December 2009 Archives

China Steel Market Review 2009

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China’s steel industry suffered severely in 2009. Due to the global financial crisis, a majority of developed countries entered economic recession. The resulting decline in demand, especially for steel, produced deleterious effects which were not lost on China’s steel industry. However, a pickup in domestic demand has greatly helped local producers recover from the crisis and has promoted their further development.

China’s steel industry displayed five major trends in 2009:

I.Both the output and the consumption of crude steel are expected to exceed 565 million tonnes to reach a new high.

  1. The actual deduction in crude steel inventory will be more than 500 million tonnes. China's stimulus package has caused an acceleration in industrialisation and urbanisation, resulting in higher steel consumption due to a surge in construction activity.
  2. In November, the output of crude steel surpassed 1.57 million tons, an increase of 37.4% over the same period in 2008. In September, the average daily output was at its highest in 2009 at 1.69 million tonnes.

II.China’s steel exports have experienced setbacks, as the vibrancy of the domestic market has outpaced that abroad. Although a major net exporter of steel in previous years, China now imports quantities which rival the out-going totals.

  1. From January to November the net export of steel equaled 980,000 tonnes, a reduction of 98% y-o-y.
  2. It is predicted that annual imports of crude steel and billet will total 23.8 million tonnes, while exports will equate to around 25 million tonnes. This narrowed gap between imports and exports signifies that China is no longer predominantly export oriented in rudimentary steel.
  3. Excluding billet, China increasingly imported more steel than it exported from April to June, a trend which restarted again in November. It is expected that imports will continue to dominate through 2010.

III. The structure of demand has changed significantly, with a shift toward more toward long products.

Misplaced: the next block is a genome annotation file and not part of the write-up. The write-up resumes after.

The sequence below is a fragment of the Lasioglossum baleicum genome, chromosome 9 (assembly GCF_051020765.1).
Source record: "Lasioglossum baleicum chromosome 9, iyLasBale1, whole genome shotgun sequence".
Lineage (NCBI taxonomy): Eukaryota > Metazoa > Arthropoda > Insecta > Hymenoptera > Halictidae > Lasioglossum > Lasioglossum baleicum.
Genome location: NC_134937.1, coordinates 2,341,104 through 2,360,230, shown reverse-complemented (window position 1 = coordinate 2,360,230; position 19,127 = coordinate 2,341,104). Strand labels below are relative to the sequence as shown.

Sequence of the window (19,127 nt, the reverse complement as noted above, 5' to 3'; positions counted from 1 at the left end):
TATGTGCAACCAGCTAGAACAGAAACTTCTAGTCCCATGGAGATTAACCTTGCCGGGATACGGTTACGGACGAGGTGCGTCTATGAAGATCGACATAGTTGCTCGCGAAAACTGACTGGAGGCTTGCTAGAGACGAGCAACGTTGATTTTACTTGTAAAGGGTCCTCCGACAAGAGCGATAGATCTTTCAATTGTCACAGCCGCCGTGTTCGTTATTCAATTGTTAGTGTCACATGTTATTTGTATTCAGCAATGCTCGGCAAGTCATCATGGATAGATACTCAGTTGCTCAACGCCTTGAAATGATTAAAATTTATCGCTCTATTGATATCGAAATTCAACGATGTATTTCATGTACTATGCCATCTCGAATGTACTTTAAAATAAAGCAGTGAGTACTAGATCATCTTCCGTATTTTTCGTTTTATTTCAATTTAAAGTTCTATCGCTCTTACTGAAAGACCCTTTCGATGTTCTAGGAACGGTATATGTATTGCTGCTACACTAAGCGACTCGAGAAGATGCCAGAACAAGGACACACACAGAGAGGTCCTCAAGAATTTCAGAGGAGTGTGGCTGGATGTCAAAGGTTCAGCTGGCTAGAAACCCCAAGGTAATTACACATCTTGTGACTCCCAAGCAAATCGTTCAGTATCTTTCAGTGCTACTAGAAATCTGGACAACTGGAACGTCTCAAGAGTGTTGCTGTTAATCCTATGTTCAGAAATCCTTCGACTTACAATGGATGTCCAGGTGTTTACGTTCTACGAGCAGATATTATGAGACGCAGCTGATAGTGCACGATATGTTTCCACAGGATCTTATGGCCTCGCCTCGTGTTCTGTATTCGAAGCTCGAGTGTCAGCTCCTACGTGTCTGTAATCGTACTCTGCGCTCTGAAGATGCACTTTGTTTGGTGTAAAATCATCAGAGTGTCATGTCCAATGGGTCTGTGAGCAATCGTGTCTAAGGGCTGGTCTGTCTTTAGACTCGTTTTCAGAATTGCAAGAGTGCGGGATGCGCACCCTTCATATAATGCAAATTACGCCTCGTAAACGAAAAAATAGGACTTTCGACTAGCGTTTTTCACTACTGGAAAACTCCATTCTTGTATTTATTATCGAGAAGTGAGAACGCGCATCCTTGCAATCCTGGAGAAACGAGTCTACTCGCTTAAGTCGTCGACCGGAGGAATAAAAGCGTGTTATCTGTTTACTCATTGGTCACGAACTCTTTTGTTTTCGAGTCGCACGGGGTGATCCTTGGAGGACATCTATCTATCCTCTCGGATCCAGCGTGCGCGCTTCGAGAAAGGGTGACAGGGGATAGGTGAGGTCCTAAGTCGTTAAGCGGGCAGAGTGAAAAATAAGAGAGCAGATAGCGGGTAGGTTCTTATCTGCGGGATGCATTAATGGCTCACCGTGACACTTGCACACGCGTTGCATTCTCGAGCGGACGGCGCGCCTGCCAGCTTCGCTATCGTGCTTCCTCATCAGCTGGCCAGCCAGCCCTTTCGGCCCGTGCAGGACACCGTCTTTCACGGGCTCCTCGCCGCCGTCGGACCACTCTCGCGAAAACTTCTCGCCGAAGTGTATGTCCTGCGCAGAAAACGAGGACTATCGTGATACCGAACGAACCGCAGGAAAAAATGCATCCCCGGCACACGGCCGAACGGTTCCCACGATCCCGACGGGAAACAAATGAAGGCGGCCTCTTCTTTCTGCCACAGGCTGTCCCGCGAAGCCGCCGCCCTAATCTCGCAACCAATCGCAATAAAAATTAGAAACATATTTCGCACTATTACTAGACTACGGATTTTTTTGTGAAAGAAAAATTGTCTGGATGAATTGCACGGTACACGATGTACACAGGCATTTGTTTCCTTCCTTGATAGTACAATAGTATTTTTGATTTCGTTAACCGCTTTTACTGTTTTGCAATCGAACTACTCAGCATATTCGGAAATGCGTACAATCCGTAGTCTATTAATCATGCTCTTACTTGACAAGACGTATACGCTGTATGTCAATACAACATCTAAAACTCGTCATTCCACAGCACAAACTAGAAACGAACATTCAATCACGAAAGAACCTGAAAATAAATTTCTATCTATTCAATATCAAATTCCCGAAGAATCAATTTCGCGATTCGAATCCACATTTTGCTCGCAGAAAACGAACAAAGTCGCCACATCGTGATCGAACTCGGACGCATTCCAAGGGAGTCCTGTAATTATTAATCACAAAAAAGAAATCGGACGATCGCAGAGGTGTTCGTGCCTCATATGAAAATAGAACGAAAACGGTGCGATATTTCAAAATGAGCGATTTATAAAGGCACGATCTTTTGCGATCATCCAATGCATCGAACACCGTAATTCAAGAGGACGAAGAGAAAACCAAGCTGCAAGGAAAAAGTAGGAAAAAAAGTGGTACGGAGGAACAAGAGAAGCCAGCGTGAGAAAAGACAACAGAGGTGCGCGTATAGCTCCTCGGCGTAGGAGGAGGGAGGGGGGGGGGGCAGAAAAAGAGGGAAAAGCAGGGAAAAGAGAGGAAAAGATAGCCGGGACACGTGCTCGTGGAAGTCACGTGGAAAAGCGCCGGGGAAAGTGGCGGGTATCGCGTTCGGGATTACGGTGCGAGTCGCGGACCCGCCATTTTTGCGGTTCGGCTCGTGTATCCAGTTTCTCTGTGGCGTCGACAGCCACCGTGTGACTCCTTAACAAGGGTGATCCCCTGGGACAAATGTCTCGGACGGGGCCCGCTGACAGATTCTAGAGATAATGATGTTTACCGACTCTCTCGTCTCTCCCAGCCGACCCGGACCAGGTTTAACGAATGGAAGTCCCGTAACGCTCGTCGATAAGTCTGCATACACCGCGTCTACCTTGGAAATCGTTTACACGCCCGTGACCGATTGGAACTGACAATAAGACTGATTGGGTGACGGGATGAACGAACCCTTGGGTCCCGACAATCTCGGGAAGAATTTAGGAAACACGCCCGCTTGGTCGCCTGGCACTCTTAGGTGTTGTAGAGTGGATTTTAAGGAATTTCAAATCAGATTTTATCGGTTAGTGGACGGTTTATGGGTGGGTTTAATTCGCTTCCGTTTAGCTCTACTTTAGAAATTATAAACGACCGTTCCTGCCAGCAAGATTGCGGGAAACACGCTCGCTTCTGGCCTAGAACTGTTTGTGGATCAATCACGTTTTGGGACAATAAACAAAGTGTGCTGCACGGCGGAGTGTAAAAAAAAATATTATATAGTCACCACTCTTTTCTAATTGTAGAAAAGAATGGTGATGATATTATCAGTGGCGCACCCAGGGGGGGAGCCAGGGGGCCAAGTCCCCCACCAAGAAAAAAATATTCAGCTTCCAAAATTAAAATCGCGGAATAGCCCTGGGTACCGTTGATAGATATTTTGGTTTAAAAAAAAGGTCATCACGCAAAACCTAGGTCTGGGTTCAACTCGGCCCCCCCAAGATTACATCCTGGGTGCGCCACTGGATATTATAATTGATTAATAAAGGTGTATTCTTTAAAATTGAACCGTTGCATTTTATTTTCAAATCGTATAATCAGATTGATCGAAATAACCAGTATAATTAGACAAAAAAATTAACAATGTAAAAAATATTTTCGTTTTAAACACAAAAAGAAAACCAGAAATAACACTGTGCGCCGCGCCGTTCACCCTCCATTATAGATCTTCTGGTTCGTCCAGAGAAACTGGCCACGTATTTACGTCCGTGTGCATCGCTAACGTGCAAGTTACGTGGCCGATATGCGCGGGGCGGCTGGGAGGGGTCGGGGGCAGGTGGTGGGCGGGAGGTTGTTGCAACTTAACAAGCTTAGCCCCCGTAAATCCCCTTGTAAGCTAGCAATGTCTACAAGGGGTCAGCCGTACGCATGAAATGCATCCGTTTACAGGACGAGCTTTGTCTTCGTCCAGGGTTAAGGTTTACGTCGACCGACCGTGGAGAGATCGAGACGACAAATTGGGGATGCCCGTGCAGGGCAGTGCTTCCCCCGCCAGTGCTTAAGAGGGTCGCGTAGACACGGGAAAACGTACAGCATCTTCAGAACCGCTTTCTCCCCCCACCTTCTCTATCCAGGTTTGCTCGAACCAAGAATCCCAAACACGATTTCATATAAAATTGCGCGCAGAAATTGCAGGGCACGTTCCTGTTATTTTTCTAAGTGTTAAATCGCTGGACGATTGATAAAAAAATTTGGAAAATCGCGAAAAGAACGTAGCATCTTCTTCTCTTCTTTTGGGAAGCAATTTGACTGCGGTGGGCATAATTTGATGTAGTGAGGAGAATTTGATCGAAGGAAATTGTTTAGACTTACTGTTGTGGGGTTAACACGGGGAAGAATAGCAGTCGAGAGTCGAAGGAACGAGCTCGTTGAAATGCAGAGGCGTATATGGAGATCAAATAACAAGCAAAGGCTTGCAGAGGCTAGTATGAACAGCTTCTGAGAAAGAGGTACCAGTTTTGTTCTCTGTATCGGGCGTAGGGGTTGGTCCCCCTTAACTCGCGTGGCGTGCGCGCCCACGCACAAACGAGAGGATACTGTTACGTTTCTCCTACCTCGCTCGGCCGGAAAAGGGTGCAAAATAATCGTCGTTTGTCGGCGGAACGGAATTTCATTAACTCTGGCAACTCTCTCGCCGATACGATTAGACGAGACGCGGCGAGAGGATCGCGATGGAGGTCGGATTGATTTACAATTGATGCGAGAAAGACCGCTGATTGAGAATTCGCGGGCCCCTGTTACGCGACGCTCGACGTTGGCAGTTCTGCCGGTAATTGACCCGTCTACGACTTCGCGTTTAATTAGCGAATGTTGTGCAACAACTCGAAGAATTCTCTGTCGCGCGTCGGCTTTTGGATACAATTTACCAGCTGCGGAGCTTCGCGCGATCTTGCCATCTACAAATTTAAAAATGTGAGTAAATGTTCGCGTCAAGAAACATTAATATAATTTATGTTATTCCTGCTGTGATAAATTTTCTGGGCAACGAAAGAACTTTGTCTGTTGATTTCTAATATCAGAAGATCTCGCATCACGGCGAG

1. From January to November 2009, the output of rails, long products and narrow tape all increased by 24% y-o-y.
  2. The output of plate (narrow tape excluded) increased very little – only 8.4%.

IV. The overall steel market was relatively stable this year. Price movements fluctuated within reasonable levels.

  1. As a result of the global financial crisis, the international demand for steel decreased substantially causing a severe drop in the commodity’s price. The price of steel on the Chinese market was also affected.
  2. The decline in the price of steel accelerated after October 2008, dropping to 1994 price levels by the beginning of November 2008.
  3. From November 2008 to November 2009, the steel price moved within a narrow range, and has remained at a similar but slightly higher level in comparison to November last year.

V. The profitability of the steel industry dropped sharply this year. Small to medium sized steel mills who specialise in long products profited more than larger steel mills who specialise in plates.

  1. From January to October 2009, the total industrial output value for 70 medium to large sized steel mills decreased by 20% y-o-y – sales decreased by 20% y-o-y while profits decreased by 70% y-o-y.
  2. Medium to large sized steel mills ran deficits for seven months, from October 2008 to April 2009. The deficits switched to profits only in May of this year, and until recently, these profits have remained small.

Beyond language barriers, the negative perception of Chinese products’ quality often hinders their ability to enter the Russian market. Although a prospective deal between a Russian client and a Chinese supplier may make it to the final stages, even to a point just before the contract is signed, reservations on the Russian side may lead to a failed or delayed transaction. All may be ameliorated with a single certification – the GOST R.